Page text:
If you’re a cultured film cricket or impassioned film hound, there are two ways to go with Scott Frank‘s A Walk Among The Tombstones. You can praise it for being “an uncommonly well-made thriller,” as Village Voice critic Alan Scherstuhl did today, or you can say it’s too venal and misogynist (the bad guys are as animalistic and bloodthirsty as the Islamic State fighters) despite the gritty, well-honed, old-fashioned chops. But you can’t just wave it off. You can’t dismiss it for being retro (there’s nothing wrong with taking a basic ’70s-style approach) or for not being exceptionally well made (a ludicrous thing to say) or because it’s not cartoonishly violent in the rote style of the Taken films. Or because it invests in secondary characters. Or because it has a heart.

“The Taken films invite viewers to cheer violence,” Scherstuhl writes. “A Walk Among the Tombstones, with some moral force, insists that you want nothing to do with it.”

In short, you can say you don’t like Tombstones for whatever peculiar reason you may choose (as I often do), but you can’t fault the obviously high level of craft. You’ve got to at least show proper respect. Theatrical urban thrillers really need this kind of smart, low-key approach. Or…aahh, fuck it, maybe they don’t. Maybe it’s better to just let this level of writing and acting migrate to cable television where it belongs. But this is the kind of good-detective-vs.-maniacal-villain flick that nobody makes any more. It’s composed of well-ordered material and the right kind of instincts. It’s a bit like John Flynn‘s The Outfit, that 1973 Robert Duvall film that finally re-surfaced on DVD a few years ago. One of those tone-it-down, less-is-more exercises. And quite gripping in its own way. It just doesn’t pander to morons.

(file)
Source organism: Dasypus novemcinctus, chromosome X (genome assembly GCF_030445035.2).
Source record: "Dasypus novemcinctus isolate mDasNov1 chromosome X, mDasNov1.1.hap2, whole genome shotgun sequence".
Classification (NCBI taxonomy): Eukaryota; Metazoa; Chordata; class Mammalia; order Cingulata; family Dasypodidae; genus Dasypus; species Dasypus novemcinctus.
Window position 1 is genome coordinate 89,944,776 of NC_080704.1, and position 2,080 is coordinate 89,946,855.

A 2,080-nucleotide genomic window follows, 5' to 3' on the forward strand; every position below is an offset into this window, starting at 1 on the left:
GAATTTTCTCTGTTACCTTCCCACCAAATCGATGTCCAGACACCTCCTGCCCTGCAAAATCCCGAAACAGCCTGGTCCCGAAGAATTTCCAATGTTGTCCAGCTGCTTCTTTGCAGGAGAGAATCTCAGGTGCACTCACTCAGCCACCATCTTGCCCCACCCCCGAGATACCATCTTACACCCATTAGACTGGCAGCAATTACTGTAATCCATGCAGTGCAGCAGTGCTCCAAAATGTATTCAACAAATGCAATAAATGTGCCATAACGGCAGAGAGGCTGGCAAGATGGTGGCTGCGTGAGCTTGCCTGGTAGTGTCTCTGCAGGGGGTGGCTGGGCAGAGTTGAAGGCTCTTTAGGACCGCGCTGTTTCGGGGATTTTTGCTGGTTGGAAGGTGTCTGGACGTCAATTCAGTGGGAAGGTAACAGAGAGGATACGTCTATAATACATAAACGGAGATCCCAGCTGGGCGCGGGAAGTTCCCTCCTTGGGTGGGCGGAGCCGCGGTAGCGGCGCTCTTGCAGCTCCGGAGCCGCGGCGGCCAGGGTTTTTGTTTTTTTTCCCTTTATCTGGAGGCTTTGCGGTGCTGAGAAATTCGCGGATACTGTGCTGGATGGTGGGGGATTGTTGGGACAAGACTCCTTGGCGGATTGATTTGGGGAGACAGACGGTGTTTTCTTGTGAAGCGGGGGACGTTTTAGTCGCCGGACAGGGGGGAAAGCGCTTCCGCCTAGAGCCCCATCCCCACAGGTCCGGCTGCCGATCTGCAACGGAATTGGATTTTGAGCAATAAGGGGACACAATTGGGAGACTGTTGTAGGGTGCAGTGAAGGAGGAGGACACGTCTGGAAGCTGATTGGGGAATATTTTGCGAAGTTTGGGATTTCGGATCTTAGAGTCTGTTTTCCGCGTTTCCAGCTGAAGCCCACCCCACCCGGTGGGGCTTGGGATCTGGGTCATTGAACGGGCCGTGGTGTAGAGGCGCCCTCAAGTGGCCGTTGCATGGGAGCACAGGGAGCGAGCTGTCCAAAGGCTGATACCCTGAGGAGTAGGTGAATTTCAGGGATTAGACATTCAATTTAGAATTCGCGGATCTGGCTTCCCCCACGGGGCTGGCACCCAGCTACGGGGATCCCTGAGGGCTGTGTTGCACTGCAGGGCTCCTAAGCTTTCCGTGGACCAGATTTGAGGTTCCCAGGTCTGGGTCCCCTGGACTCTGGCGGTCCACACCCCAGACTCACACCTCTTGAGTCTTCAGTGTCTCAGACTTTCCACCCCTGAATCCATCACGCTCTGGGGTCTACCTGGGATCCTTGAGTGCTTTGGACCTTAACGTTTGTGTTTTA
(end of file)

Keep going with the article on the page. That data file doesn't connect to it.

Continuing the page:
Not since last fall’s Counselor Wars has there been a sharper, more glaring divide between knowledgable, passionate film critics. I realize going in that whoop-ass fans have decided in advance to piss on A Walk Among The Tombstones by not attending or spreading negative word. But there’s no excuse for critics to put it down arbitrarily. Films like A Walk Among The Tombstones represent the last dying remnants of civilization in the urban-thriller form. In an era in which the genre has all but devolved into rancid cliches and visual velocity for its own sake, they’re about character, class and restraint.